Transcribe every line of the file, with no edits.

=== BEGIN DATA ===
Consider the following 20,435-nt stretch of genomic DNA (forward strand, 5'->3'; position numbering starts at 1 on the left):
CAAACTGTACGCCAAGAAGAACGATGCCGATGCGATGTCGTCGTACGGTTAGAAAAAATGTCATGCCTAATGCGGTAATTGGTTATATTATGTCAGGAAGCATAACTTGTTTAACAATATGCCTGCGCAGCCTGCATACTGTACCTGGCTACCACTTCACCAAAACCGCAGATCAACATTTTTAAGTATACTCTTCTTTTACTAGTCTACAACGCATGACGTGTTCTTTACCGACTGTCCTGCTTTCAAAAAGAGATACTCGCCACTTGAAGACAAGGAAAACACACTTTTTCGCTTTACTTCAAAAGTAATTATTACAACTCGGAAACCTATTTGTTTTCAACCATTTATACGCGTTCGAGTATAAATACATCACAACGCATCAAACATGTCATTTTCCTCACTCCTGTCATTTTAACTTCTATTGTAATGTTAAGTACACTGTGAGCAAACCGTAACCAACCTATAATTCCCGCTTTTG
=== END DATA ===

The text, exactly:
Consider the following 20,435-nt stretch of genomic DNA (forward strand, 5'->3'; position numbering starts at 1 on the left):
CAAACTGTACGCCAAGAAGAACGATGCCGATGCGATGTCGTCGTACGGTTAGAAAAAATGTCATGCCTAATGCGGTAATTGGTTATATTATGTCAGGAAGCATAACTTGTTTAACAATATGCCTGCGCAGCCTGCATACTGTACCTGGCTACCACTTCACCAAAACCGCAGATCAACATTTTTAAGTATACTCTTCTTTTACTAGTCTACAACGCATGACGTGTTCTTTACCGACTGTCCTGCTTTCAAAAAGAGATACTCGCCACTTGAAGACAAGGAAAACACACTTTTTCGCTTTACTTCAAAAGTAATTATTACAACTCGGAAACCTATTTGTTTTCAACCATTTATACGCGTTCGAGTATAAATACATCACAACGCATCAAACATGTCATTTTCCTCACTCCTGTCATTTTAACTTCTATTGTAATGTTAAGTACACTGTGAGCAAACCGTAACCAACCTATAATTCCCGCTTTTG